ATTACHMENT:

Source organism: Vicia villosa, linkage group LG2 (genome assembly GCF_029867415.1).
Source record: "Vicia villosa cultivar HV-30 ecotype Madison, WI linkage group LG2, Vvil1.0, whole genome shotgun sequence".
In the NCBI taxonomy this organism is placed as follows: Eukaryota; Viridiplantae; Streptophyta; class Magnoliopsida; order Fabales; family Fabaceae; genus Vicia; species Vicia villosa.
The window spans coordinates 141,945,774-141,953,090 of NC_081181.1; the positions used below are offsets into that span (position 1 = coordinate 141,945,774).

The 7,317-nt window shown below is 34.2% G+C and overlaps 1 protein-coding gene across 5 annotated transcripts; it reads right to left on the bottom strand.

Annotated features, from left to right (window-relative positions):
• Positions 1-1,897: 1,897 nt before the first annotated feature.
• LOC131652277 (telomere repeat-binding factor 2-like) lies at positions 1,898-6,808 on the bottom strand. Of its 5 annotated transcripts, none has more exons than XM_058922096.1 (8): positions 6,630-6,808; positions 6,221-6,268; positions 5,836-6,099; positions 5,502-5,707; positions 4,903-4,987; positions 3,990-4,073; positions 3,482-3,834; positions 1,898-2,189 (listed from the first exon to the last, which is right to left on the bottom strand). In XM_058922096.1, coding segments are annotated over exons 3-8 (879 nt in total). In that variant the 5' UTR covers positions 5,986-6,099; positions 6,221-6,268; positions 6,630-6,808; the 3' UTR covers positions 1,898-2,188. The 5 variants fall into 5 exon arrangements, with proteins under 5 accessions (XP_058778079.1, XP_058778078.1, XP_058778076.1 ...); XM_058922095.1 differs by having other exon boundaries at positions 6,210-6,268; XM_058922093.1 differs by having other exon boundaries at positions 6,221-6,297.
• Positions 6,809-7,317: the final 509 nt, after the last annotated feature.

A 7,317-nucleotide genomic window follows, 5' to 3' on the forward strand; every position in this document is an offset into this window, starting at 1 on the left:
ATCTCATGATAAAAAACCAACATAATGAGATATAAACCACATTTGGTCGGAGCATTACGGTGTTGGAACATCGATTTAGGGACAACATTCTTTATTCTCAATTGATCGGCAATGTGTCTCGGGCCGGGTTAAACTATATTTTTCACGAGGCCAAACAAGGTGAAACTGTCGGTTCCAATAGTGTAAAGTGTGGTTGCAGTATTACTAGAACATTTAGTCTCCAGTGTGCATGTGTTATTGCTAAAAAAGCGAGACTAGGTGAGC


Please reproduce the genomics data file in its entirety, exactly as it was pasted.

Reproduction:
Source organism: Vicia villosa, linkage group LG2 (genome assembly GCF_029867415.1).
Source record: "Vicia villosa cultivar HV-30 ecotype Madison, WI linkage group LG2, Vvil1.0, whole genome shotgun sequence".
In the NCBI taxonomy this organism is placed as follows: Eukaryota; Viridiplantae; Streptophyta; class Magnoliopsida; order Fabales; family Fabaceae; genus Vicia; species Vicia villosa.
The window spans coordinates 141,945,774-141,953,090 of NC_081181.1; the positions used below are offsets into that span (position 1 = coordinate 141,945,774).

The 7,317-nt window shown below is 34.2% G+C and overlaps 1 protein-coding gene across 5 annotated transcripts; it reads right to left on the bottom strand.

Annotated features, from left to right (window-relative positions):
• Positions 1-1,897: 1,897 nt before the first annotated feature.
• LOC131652277 (telomere repeat-binding factor 2-like) lies at positions 1,898-6,808 on the bottom strand. Of its 5 annotated transcripts, none has more exons than XM_058922096.1 (8): positions 6,630-6,808; positions 6,221-6,268; positions 5,836-6,099; positions 5,502-5,707; positions 4,903-4,987; positions 3,990-4,073; positions 3,482-3,834; positions 1,898-2,189 (listed from the first exon to the last, which is right to left on the bottom strand). In XM_058922096.1, coding segments are annotated over exons 3-8 (879 nt in total). In that variant the 5' UTR covers positions 5,986-6,099; positions 6,221-6,268; positions 6,630-6,808; the 3' UTR covers positions 1,898-2,188. The 5 variants fall into 5 exon arrangements, with proteins under 5 accessions (XP_058778079.1, XP_058778078.1, XP_058778076.1 ...); XM_058922095.1 differs by having other exon boundaries at positions 6,210-6,268; XM_058922093.1 differs by having other exon boundaries at positions 6,221-6,297.
• Positions 6,809-7,317: the final 509 nt, after the last annotated feature.

A 7,317-nucleotide genomic window follows, 5' to 3' on the forward strand; every position in this document is an offset into this window, starting at 1 on the left:
ATCTCATGATAAAAAACCAACATAATGAGATATAAACCACATTTGGTCGGAGCATTACGGTGTTGGAACATCGATTTAGGGACAACATTCTTTATTCTCAATTGATCGGCAATGTGTCTCGGGCCGGGTTAAACTATATTTTTCACGAGGCCAAACAAGGTGAAACTGTCGGTTCCAATAGTGTAAAGTGTGGTTGCAGTATTACTAGAACATTTAGTCTCCAGTGTGCATGTGTTATTGCTAAAAAAGCGAGACTAGGTGAGC